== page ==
California product analyst Hal Thomson spent two months travelling to work in the back of a crowded pick-up truck, with a coconut for his breakfast and a pineapple for lunch.
The 34-year-old former lifeguard swam with fish, studied coral and slept on a slab of foam strategically placed beneath a mosquito net.
No, Mr. Thomson wasn't practising for a role on Survivor.
Instead, he was taking full advantage of an unusual perk offered by his employer, Patagonia Inc., an outdoor gear and clothing company based in Ventura, Calif.
The privately owned company actually pays its full-time employees to leave their job for two months and work for a grassroots, non-profit environmental organization anywhere in the world.
In Mr. Thomson's case, the fanatical outdoorsman travelled last October to Zanzibar, part of Tanzania, where he joined environmentalists who were trying to protect a shallow water coral reef, surrounding an uninhabited island, from development and degradation.
"The experience changed my life. I'm still amazed that the company let me do it," he says. "I couldn't have done this by myself. I would have had to quit my job."
The company sent 70 of its 900 people worldwide on these "internships" last year. Whether the employee is a $10-an-hour salesperson or a $100,000-a-year manager, Patagonia pays his or her salary during the time away.
Such initiatives are about more than good works. In a tight North American labour market, keeping workers loyal and happy is an increasingly important goal, workplace consultants say.
They say younger employees desire more qualitative benefits, such as informal office environments, while baby boomers are starting to look for ways to leave a mark on the workplace before they retire.
"As it becomes even more of an employee's market, people will demand a certain type of work environment, one with flexibility, diversity and social responsibility," says Nora Spinks, president of Work-Life Harmony Enterprises, a Toronto-based consultant firm.
Financial bonuses, stock options and company cars are not the lures they once were, she says.
"If you had the choice to work for a company that cares and one that doesn't, which one would you choose? It's a no-brainer and a great recruitment tool for employers."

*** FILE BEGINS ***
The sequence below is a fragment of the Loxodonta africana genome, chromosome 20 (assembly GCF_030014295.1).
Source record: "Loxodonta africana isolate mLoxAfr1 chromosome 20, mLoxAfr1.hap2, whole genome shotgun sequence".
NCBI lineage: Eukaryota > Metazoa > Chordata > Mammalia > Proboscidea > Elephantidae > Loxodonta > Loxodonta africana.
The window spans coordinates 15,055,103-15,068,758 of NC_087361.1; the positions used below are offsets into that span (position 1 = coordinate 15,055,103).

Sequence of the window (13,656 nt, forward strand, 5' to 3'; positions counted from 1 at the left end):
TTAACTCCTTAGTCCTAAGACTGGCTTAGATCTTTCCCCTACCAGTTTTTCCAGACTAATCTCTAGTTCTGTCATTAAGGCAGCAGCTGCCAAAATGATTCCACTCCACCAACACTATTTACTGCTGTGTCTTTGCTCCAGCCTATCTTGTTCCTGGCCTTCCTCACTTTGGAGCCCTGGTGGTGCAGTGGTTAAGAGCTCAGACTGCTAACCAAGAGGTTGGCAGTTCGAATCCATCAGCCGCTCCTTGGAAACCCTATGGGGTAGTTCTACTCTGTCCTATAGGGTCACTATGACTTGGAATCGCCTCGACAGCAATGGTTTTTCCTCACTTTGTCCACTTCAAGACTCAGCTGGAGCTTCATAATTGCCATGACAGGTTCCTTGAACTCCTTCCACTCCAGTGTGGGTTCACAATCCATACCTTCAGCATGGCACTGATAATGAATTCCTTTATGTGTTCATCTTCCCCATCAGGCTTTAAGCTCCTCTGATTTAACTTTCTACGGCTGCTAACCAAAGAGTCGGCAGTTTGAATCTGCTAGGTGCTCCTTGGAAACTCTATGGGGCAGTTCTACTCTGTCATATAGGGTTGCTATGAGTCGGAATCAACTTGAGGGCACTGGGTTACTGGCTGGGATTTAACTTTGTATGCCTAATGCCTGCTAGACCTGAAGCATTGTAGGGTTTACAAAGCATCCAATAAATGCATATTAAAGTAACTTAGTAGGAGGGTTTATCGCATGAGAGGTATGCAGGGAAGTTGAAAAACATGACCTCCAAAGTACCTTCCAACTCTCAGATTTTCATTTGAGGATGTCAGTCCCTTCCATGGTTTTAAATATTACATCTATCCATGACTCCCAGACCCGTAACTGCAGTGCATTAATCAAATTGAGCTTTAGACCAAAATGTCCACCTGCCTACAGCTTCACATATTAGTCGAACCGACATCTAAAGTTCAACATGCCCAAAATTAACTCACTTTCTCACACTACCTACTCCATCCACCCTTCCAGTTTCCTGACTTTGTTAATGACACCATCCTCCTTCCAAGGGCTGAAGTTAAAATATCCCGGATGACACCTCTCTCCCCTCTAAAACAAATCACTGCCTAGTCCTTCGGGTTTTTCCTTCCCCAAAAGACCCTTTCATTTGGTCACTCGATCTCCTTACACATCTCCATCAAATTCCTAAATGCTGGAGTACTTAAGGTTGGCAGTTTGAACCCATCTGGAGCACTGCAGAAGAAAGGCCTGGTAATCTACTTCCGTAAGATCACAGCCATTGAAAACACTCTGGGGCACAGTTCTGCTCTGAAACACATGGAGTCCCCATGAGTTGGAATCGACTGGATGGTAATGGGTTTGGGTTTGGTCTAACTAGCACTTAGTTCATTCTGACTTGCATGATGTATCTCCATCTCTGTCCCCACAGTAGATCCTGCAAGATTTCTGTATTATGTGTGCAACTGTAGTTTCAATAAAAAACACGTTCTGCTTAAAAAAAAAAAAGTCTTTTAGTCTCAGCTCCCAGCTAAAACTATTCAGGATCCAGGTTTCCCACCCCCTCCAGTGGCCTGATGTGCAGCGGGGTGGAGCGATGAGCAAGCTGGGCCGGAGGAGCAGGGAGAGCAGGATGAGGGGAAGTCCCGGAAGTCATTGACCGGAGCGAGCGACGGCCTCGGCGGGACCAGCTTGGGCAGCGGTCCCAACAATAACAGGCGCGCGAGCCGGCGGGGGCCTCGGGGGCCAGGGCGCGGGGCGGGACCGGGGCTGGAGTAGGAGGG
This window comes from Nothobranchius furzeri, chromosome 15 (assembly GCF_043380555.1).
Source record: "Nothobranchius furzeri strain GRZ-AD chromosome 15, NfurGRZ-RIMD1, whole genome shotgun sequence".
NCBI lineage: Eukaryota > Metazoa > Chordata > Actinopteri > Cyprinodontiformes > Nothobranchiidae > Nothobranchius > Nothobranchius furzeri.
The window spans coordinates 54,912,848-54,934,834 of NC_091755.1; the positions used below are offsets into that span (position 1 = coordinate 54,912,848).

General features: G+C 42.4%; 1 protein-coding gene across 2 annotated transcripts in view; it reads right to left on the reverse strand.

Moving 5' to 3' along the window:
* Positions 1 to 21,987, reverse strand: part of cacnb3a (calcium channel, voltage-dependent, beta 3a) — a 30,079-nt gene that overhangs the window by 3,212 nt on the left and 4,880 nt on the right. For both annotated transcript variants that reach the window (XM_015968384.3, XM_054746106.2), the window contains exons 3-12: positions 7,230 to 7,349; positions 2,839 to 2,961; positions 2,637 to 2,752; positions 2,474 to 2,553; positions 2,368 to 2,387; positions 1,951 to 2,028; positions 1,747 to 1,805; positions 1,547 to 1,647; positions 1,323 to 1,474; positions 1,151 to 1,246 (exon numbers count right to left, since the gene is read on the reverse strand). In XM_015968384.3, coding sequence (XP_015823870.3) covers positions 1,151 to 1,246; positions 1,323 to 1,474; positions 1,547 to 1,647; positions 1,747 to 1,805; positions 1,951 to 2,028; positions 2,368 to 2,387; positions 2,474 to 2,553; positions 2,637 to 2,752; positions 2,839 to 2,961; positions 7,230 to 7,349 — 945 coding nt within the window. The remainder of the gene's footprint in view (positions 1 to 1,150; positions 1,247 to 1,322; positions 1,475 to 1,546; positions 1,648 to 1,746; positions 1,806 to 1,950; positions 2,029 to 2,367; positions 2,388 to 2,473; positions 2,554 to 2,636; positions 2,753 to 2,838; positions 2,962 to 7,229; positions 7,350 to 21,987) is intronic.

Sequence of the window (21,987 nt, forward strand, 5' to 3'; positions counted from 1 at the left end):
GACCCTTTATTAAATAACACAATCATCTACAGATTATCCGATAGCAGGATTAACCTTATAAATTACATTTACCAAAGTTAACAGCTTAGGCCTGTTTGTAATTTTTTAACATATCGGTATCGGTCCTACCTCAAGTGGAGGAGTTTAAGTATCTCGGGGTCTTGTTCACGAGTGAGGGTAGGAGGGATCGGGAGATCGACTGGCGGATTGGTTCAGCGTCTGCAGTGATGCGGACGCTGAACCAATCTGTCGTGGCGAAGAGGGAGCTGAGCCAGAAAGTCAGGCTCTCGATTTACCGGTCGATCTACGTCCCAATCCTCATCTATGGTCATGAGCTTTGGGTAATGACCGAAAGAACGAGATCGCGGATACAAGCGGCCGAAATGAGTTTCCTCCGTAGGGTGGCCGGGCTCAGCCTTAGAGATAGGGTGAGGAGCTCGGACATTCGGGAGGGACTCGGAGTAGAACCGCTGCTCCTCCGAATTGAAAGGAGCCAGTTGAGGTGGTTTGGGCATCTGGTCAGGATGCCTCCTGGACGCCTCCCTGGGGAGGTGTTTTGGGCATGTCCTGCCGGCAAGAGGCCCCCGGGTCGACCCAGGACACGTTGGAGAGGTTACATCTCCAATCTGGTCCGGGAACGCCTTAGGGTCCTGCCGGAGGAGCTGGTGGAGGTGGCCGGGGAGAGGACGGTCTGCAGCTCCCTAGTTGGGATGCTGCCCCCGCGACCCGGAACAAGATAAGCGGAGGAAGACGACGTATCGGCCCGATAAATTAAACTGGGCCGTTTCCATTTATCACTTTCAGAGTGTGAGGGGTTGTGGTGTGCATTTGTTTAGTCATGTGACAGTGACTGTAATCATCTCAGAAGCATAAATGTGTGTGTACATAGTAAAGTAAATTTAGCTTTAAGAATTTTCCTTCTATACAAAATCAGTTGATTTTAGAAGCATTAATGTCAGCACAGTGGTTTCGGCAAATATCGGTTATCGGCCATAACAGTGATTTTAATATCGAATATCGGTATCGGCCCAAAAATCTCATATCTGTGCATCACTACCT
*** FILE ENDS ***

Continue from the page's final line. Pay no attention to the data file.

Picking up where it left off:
But few Canadian companies are imaginative in offering socially conscious programs, aside from paid education sabbaticals.
"I haven't seen a lot of Canadian companies that offer terribly creative perks," says Marsha Harling, an organizational psychologist with KPMG in Toronto.
It is somewhat surprising, she says, given that attitudes about work life are radically changing among highly coveted workers in their 20s and 30s.
"I've found many young workers don't care about titles and money. They want personal growth, autonomy and constant learning. Companies, even the traditional companies, are going to have to adjust."
One Canadian company says it is trying. Husky Injection Molding Systems Ltd., based in Bolton, Ont., encourages its 3,000 employees worldwide to be more environmentally and socially responsible by offering them "green shares."
In this seven-month-old program, employees who engage in environmentally friendly behaviour, such as car pooling, receive points that are converted to shares in the public company.
So far, 4,000 shares have been issued and 16 per cent of the employees are participating.
"One of the biggest challenges is retaining and attracting employees," says Valerie Chort, vice-president of environmental health and safety for the company. "Our environmental incentives help attract socially conscious people, who fit in here."
The rewards from such creative incentives can be significant. Patagonia has been named one of the 100 best U.S. companies to work for by Fortune magazine for the past three years.
Not only does Patagonia make environmentally friendly products, such as jackets made from recycled plastic bottles, it also funds environmental organizations by donating 1 per cent of its annual sales, which it calls an "earth tax."
"The internship program is another dimension of activism, and it enhances the employees' commitment to the organization," says Lu Setnicka, a spokeswoman for Patagonia.
As a result, she says, the company sports a low employee attrition rate of just under 5 per cent.
When Patagonia's workers, most of them in their early 30s, leave for their internships, employees from other departments are recruited to fill in and diversify their skill sets.
"The internships lets our employees move around the company learning new jobs, which helps everyone," Ms. Setnicka says.
But on several occasions, employees have quit their jobs and stayed on at the environmental organization. And that is considered a success by Patagonia.
"If employees quit to do something that inspires them, go do it, explore. That's the attitude here," says Mr. Thomson, who has worked at the company for 4½ years.
He says he wants to return to Zanzibar on another environmental internship in about a year, but he has no desire to quit Patagonia.
"People become so busy when they work. Lives get so complicated. But this company gives its employees time -- the time to explore what life has to offer."